MATH39512 Survival Analysis for Actuarial Science: example sheet 4
*=easy, **=intermediate, ***=difficult
* Exercise 4.1
Consider the following observed values of the survival times of 8 independent homogeneous individuals, where + denotes a censored value:
1.5+ 2.5 4.5 5+ 7+ 8 12+ 14.
Assume the following parametric form. of the common hazard function of the individuals:
µ(t) = µ(t; α, λ) = αλα
t
α−1
, t ≥ 0,
with parameters α, λ > 0. Assume the (joint) distribution times at which individuals are censored do not depend on the parameters α and λ and that the type of censoring is random censoring in this case. Find an explicit expression (in term of α and λ) for the log-likelihood function of the parameters α and λ given the observations. Here any constants that do not effect the maximum likelihood estimation can be ignored.
** Exercise 4.2
The data below gives the failure times of two groups, in days, where + indicates a censored failure time:
Treatment group: 6, 6, 6, 6+, 7, 9+, 10, 10+, 11+, 13, 16, 17+
19+, 20+, 22, 23, 25+, 32+, 32+, 34+, 35+
Control group: 1, 1, 2, 2, 3, 4, 4, 5, 5, 8, 8, 8, 8, 11, 11
12, 12, 15, 17, 22, 23
Assume a setup as in Section 3.1 of the notes and assume the exponential distribution is a valid distribution for each group.
(a) Calculate the maximum likelihood estimate (mle) of the parameter in each group and test whether there is a difference in the distributions of the two groups.
(b) Find an approximate 95% confidence interval for the parameter of the exponential distribution corresponding to group 1 by using the mle of this parameter.
(c) Use the score test to test, at significance level 5%, whether the parameter of the exponential distribution corresponding to group 2 is equal to 0.05 or not.
*** Exercise 4.3
Consider a group of n individuals whose genuine failure times T1, T2, . . . , Tn are i.i.d. with common hazard function µ(t) which is of a parametric form. depending on a vector θ of unknown parameters. Let C1, C2, . . . , Cn be the censoring times of the n individuals and assume there is random censoring and the joint distribution of the censoring times does not depend on θ. Allowing for truncation, let ai ≥ 0 be the time at which individual i’s survival time is truncated (with the understanding that ai = 0 means that individual i’s survival time is not truncated). Let Tei = Ti ∧ Ci and ∆i = 1{Ti≤Ci}.
(a) Assume in addition that the random variables T1, C1, . . . , Tn, Cn are independent. Show that, given the data the log-likelihood of θ is given by
where A(t) = R 0
t
µ(s)ds and K ∈ R does not depend on θ.
(Hint: due to the extra assumption the likelihood L is equal to Q n i=1 Li where Li
is the contribution to the likelihood of individual i. In order to determine Li work with a conditional joint probability function where one conditions on the genuine failure and censoring time of individual i being bigger than the time at which individual i’s survival times is truncated.)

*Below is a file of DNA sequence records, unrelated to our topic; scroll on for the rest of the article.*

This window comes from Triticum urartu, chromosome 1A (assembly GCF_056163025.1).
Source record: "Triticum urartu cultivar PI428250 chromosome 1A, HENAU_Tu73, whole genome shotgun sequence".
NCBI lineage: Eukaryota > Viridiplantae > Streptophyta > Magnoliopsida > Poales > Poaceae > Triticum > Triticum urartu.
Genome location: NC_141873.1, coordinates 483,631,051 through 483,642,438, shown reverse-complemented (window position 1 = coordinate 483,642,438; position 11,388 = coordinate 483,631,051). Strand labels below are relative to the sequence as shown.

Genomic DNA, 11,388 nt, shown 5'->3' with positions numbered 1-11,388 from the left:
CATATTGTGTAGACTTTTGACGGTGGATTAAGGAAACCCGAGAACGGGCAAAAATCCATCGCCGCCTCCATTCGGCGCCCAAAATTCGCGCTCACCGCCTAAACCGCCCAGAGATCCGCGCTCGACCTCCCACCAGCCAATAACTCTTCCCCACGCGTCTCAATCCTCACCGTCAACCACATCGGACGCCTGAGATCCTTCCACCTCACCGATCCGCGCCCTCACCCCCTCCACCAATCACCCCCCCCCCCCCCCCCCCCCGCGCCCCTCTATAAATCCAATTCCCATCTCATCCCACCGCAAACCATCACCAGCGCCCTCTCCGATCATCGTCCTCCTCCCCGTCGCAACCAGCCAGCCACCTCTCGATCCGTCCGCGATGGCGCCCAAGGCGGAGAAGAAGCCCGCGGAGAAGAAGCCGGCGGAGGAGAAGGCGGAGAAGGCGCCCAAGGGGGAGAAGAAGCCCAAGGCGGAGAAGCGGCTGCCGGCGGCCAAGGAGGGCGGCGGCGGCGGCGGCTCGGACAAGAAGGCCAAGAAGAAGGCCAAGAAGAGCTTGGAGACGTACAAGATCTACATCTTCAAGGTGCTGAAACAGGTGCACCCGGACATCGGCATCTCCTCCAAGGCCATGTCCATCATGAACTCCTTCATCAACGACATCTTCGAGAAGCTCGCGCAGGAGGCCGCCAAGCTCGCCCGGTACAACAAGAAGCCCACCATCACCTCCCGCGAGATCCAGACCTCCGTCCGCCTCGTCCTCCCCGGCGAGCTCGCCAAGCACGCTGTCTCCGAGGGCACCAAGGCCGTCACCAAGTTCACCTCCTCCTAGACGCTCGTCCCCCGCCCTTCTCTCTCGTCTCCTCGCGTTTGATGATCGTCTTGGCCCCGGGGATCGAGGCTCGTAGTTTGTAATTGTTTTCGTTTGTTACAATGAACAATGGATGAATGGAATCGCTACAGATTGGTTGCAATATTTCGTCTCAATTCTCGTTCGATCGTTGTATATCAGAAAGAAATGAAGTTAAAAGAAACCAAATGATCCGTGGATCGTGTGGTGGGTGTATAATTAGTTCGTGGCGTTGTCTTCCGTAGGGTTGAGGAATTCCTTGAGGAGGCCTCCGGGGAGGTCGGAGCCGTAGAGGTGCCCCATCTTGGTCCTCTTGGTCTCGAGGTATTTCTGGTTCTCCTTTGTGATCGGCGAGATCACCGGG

(b) Show that the log-likelihood formula in the previous part still holds if the extra assumption in part (a) is removed. (Hint: work with a conditional joint probability function and then follow the steps of the proof of Theorem 3.1 in the notes.)
(c) The data below gives the residual lifetimes (expressed in age in years) of a group of homogeneous independent individuals. Here some of the survival times are left-truncated and some of them are right-censored.
(60.0, 73.2] (62.3, 69.7+] (63.5, 74.9+] (64.8, 72.2] (65.5, 69.7]
(66.0, 79.6] (72.0, 82.0+] (74.1, 79.6] (74.5, 83.8+] (75.6, 77.8]
Assume that the common force of mortality associated with these lives is of the form.
µ(t) = 2βt, t ≥ 0,
where β > 0 is unknown and t is time/age in years. Assuming a setup as in Section 3.1 of the notes but now allowing for left-truncation, determine the maximum likelihood estimate of β for this data set.
** Exercise 4.4
(a) Show that, if A(t) is the cumulative hazard function of
(i) the exponential distribution with parameter λ, then A(t) = λt;
(ii) the Weibull(λ, α) distribution, then log(A(t)) = α log λ + α log t (recall that the hazard function in this case is given by µ(t) =αλαtα−1);
(iii) the log-logistic(λ, α) distribution, then log (eA(t) — 1) α log λ + α log t (recall that the cumulative hazard function in this case is given by A(t) = log (1 + (λt)
α));
(b) Suppose that you have data available from a study on the survival times of n indi-viduals, some of whom are censored, which enable you to construct the Nelson-Aalen estimate of the cumulative hazard function of the survival time distribution. Can you suggest graphical methods of checking whether the survival times follow the exponen-tial or the Weibull or the log-logistic distribution? Explain also, in the event of any of these three graphical methods indicating that one of the three distributions is an appropriate distribution for the failure times, how you can obtain rough estimates of the parameters of the indicated distributions. (Hint: use the equations established in part (a).)